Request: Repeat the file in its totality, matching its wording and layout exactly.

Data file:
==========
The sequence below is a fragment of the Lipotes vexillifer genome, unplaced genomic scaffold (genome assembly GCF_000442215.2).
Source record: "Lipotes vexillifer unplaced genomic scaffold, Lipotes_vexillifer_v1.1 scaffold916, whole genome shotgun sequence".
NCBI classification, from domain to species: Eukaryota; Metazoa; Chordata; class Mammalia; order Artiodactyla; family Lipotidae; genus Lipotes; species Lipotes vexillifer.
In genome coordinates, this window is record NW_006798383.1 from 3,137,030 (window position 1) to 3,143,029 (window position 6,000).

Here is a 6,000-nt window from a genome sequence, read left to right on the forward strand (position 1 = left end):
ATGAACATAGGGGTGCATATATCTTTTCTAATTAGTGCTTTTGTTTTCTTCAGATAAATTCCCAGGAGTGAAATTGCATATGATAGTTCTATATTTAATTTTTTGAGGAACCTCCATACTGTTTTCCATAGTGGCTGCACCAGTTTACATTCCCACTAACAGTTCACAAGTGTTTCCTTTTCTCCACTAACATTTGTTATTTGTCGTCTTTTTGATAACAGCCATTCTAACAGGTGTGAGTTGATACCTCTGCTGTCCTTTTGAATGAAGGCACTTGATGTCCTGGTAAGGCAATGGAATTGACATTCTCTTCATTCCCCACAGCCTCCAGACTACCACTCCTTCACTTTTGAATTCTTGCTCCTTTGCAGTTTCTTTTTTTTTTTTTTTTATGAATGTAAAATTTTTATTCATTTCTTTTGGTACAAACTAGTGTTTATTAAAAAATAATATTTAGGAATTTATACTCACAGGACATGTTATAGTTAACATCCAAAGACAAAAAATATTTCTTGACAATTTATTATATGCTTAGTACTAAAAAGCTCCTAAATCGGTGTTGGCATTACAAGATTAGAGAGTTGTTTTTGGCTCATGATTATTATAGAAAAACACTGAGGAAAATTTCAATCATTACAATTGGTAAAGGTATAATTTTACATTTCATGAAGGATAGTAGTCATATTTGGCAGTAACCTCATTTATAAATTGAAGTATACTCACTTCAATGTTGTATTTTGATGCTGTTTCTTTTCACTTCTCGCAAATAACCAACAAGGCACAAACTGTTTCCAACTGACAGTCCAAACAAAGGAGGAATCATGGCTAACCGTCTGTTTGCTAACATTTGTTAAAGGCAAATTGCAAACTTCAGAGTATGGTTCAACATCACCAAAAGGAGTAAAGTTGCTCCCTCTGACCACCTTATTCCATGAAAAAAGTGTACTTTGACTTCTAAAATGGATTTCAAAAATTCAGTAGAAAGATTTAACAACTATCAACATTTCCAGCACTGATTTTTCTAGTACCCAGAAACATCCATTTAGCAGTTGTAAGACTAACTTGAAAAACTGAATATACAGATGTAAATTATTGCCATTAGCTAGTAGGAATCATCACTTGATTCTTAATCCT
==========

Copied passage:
The sequence below is a fragment of the Lipotes vexillifer genome, unplaced genomic scaffold (genome assembly GCF_000442215.2).
Source record: "Lipotes vexillifer unplaced genomic scaffold, Lipotes_vexillifer_v1.1 scaffold916, whole genome shotgun sequence".
NCBI classification, from domain to species: Eukaryota; Metazoa; Chordata; class Mammalia; order Artiodactyla; family Lipotidae; genus Lipotes; species Lipotes vexillifer.
In genome coordinates, this window is record NW_006798383.1 from 3,137,030 (window position 1) to 3,143,029 (window position 6,000).

Here is a 6,000-nt window from a genome sequence, read left to right on the forward strand (position 1 = left end):
ATGAACATAGGGGTGCATATATCTTTTCTAATTAGTGCTTTTGTTTTCTTCAGATAAATTCCCAGGAGTGAAATTGCATATGATAGTTCTATATTTAATTTTTTGAGGAACCTCCATACTGTTTTCCATAGTGGCTGCACCAGTTTACATTCCCACTAACAGTTCACAAGTGTTTCCTTTTCTCCACTAACATTTGTTATTTGTCGTCTTTTTGATAACAGCCATTCTAACAGGTGTGAGTTGATACCTCTGCTGTCCTTTTGAATGAAGGCACTTGATGTCCTGGTAAGGCAATGGAATTGACATTCTCTTCATTCCCCACAGCCTCCAGACTACCACTCCTTCACTTTTGAATTCTTGCTCCTTTGCAGTTTCTTTTTTTTTTTTTTTTATGAATGTAAAATTTTTATTCATTTCTTTTGGTACAAACTAGTGTTTATTAAAAAATAATATTTAGGAATTTATACTCACAGGACATGTTATAGTTAACATCCAAAGACAAAAAATATTTCTTGACAATTTATTATATGCTTAGTACTAAAAAGCTCCTAAATCGGTGTTGGCATTACAAGATTAGAGAGTTGTTTTTGGCTCATGATTATTATAGAAAAACACTGAGGAAAATTTCAATCATTACAATTGGTAAAGGTATAATTTTACATTTCATGAAGGATAGTAGTCATATTTGGCAGTAACCTCATTTATAAATTGAAGTATACTCACTTCAATGTTGTATTTTGATGCTGTTTCTTTTCACTTCTCGCAAATAACCAACAAGGCACAAACTGTTTCCAACTGACAGTCCAAACAAAGGAGGAATCATGGCTAACCGTCTGTTTGCTAACATTTGTTAAAGGCAAATTGCAAACTTCAGAGTATGGTTCAACATCACCAAAAGGAGTAAAGTTGCTCCCTCTGACCACCTTATTCCATGAAAAAAGTGTACTTTGACTTCTAAAATGGATTTCAAAAATTCAGTAGAAAGATTTAACAACTATCAACATTTCCAGCACTGATTTTTCTAGTACCCAGAAACATCCATTTAGCAGTTGTAAGACTAACTTGAAAAACTGAATATACAGATGTAAATTATTGCCATTAGCTAGTAGGAATCATCACTTGATTCTTAATCCT